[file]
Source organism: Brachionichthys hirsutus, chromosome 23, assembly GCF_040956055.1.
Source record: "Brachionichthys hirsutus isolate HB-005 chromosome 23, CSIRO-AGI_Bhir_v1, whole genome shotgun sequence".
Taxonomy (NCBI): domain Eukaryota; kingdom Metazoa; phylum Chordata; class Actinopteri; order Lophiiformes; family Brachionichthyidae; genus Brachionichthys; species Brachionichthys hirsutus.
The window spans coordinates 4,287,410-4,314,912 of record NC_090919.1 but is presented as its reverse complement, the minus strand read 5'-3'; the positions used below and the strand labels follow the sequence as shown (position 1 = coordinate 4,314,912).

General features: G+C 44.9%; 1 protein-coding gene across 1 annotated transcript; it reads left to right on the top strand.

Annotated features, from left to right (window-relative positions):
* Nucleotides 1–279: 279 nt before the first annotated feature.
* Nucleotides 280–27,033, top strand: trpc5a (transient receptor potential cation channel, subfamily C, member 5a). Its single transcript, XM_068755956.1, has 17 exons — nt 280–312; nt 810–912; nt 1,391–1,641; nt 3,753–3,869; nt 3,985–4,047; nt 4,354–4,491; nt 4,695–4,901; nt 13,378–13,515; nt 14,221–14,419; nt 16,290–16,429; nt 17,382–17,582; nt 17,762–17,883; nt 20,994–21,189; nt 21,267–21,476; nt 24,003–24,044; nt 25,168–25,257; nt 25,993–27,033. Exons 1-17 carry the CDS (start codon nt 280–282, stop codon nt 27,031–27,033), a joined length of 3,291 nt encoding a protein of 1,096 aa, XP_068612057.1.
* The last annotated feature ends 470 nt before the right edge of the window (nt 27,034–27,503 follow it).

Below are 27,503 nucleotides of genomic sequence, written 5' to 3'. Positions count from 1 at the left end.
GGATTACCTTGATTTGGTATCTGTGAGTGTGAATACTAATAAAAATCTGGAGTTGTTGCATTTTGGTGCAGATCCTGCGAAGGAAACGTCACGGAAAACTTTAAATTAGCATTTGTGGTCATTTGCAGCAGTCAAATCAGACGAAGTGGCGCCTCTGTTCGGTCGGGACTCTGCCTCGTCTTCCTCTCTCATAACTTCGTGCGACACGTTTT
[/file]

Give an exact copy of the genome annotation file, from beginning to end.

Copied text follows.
Source organism: Brachionichthys hirsutus, chromosome 23, assembly GCF_040956055.1.
Source record: "Brachionichthys hirsutus isolate HB-005 chromosome 23, CSIRO-AGI_Bhir_v1, whole genome shotgun sequence".
Taxonomy (NCBI): domain Eukaryota; kingdom Metazoa; phylum Chordata; class Actinopteri; order Lophiiformes; family Brachionichthyidae; genus Brachionichthys; species Brachionichthys hirsutus.
The window spans coordinates 4,287,410-4,314,912 of record NC_090919.1 but is presented as its reverse complement, the minus strand read 5'-3'; the positions used below and the strand labels follow the sequence as shown (position 1 = coordinate 4,314,912).

General features: G+C 44.9%; 1 protein-coding gene across 1 annotated transcript; it reads left to right on the top strand.

Annotated features, from left to right (window-relative positions):
* Nucleotides 1–279: 279 nt before the first annotated feature.
* Nucleotides 280–27,033, top strand: trpc5a (transient receptor potential cation channel, subfamily C, member 5a). Its single transcript, XM_068755956.1, has 17 exons — nt 280–312; nt 810–912; nt 1,391–1,641; nt 3,753–3,869; nt 3,985–4,047; nt 4,354–4,491; nt 4,695–4,901; nt 13,378–13,515; nt 14,221–14,419; nt 16,290–16,429; nt 17,382–17,582; nt 17,762–17,883; nt 20,994–21,189; nt 21,267–21,476; nt 24,003–24,044; nt 25,168–25,257; nt 25,993–27,033. Exons 1-17 carry the CDS (start codon nt 280–282, stop codon nt 27,031–27,033), a joined length of 3,291 nt encoding a protein of 1,096 aa, XP_068612057.1.
* The last annotated feature ends 470 nt before the right edge of the window (nt 27,034–27,503 follow it).

Below are 27,503 nucleotides of genomic sequence, written 5' to 3'. Positions count from 1 at the left end.
GGATTACCTTGATTTGGTATCTGTGAGTGTGAATACTAATAAAAATCTGGAGTTGTTGCATTTTGGTGCAGATCCTGCGAAGGAAACGTCACGGAAAACTTTAAATTAGCATTTGTGGTCATTTGCAGCAGTCAAATCAGACGAAGTGGCGCCTCTGTTCGGTCGGGACTCTGCCTCGTCTTCCTCTCTCATAACTTCGTGCGACACGTTTT